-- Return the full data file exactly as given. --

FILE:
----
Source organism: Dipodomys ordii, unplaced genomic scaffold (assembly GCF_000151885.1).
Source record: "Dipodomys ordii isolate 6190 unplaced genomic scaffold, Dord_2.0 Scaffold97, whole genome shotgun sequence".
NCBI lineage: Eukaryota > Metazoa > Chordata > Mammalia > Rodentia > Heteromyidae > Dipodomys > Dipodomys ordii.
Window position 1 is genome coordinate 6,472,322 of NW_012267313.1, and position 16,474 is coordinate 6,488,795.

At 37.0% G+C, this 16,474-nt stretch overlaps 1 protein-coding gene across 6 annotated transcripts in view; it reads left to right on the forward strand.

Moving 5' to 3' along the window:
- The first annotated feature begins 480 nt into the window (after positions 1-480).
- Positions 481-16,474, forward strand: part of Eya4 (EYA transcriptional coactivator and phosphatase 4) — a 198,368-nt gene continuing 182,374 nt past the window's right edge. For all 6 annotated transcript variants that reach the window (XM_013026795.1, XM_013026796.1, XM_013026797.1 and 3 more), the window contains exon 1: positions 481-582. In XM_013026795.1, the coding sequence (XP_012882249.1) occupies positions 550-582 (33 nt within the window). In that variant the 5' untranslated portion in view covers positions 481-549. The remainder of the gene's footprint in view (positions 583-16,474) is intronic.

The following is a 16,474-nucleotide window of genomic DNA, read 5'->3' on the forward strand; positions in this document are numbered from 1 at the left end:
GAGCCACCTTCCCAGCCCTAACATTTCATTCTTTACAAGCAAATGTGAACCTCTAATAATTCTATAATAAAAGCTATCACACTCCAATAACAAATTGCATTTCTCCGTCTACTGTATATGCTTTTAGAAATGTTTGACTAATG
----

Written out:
Source organism: Dipodomys ordii, unplaced genomic scaffold (assembly GCF_000151885.1).
Source record: "Dipodomys ordii isolate 6190 unplaced genomic scaffold, Dord_2.0 Scaffold97, whole genome shotgun sequence".
NCBI lineage: Eukaryota > Metazoa > Chordata > Mammalia > Rodentia > Heteromyidae > Dipodomys > Dipodomys ordii.
Window position 1 is genome coordinate 6,472,322 of NW_012267313.1, and position 16,474 is coordinate 6,488,795.

At 37.0% G+C, this 16,474-nt stretch overlaps 1 protein-coding gene across 6 annotated transcripts in view; it reads left to right on the forward strand.

Moving 5' to 3' along the window:
- The first annotated feature begins 480 nt into the window (after positions 1-480).
- Positions 481-16,474, forward strand: part of Eya4 (EYA transcriptional coactivator and phosphatase 4) — a 198,368-nt gene continuing 182,374 nt past the window's right edge. For all 6 annotated transcript variants that reach the window (XM_013026795.1, XM_013026796.1, XM_013026797.1 and 3 more), the window contains exon 1: positions 481-582. In XM_013026795.1, the coding sequence (XP_012882249.1) occupies positions 550-582 (33 nt within the window). In that variant the 5' untranslated portion in view covers positions 481-549. The remainder of the gene's footprint in view (positions 583-16,474) is intronic.

The following is a 16,474-nucleotide window of genomic DNA, read 5'->3' on the forward strand; positions in this document are numbered from 1 at the left end:
GAGCCACCTTCCCAGCCCTAACATTTCATTCTTTACAAGCAAATGTGAACCTCTAATAATTCTATAATAAAAGCTATCACACTCCAATAACAAATTGCATTTCTCCGTCTACTGTATATGCTTTTAGAAATGTTTGACTAATG